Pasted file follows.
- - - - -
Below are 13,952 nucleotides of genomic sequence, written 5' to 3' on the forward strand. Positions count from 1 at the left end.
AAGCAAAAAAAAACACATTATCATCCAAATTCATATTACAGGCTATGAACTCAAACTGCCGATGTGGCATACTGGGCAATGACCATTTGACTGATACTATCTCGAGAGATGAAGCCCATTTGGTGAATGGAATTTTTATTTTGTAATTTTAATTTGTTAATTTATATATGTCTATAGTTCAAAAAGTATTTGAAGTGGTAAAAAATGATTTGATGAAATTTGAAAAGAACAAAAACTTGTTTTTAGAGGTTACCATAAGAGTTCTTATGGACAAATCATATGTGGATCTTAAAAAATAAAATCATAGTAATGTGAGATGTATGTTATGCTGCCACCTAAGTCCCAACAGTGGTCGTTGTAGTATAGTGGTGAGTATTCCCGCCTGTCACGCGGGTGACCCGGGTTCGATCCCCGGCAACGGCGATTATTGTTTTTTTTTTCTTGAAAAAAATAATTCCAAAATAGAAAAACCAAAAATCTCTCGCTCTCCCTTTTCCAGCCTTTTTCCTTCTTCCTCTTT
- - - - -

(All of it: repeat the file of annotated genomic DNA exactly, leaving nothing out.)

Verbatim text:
Below are 13,952 nucleotides of genomic sequence, written 5' to 3' on the forward strand. Positions count from 1 at the left end.
AAGCAAAAAAAAACACATTATCATCCAAATTCATATTACAGGCTATGAACTCAAACTGCCGATGTGGCATACTGGGCAATGACCATTTGACTGATACTATCTCGAGAGATGAAGCCCATTTGGTGAATGGAATTTTTATTTTGTAATTTTAATTTGTTAATTTATATATGTCTATAGTTCAAAAAGTATTTGAAGTGGTAAAAAATGATTTGATGAAATTTGAAAAGAACAAAAACTTGTTTTTAGAGGTTACCATAAGAGTTCTTATGGACAAATCATATGTGGATCTTAAAAAATAAAATCATAGTAATGTGAGATGTATGTTATGCTGCCACCTAAGTCCCAACAGTGGTCGTTGTAGTATAGTGGTGAGTATTCCCGCCTGTCACGCGGGTGACCCGGGTTCGATCCCCGGCAACGGCGATTATTGTTTTTTTTTTCTTGAAAAAAATAATTCCAAAATAGAAAAACCAAAAATCTCTCGCTCTCCCTTTTCCAGCCTTTTTCCTTCTTCCTCTTT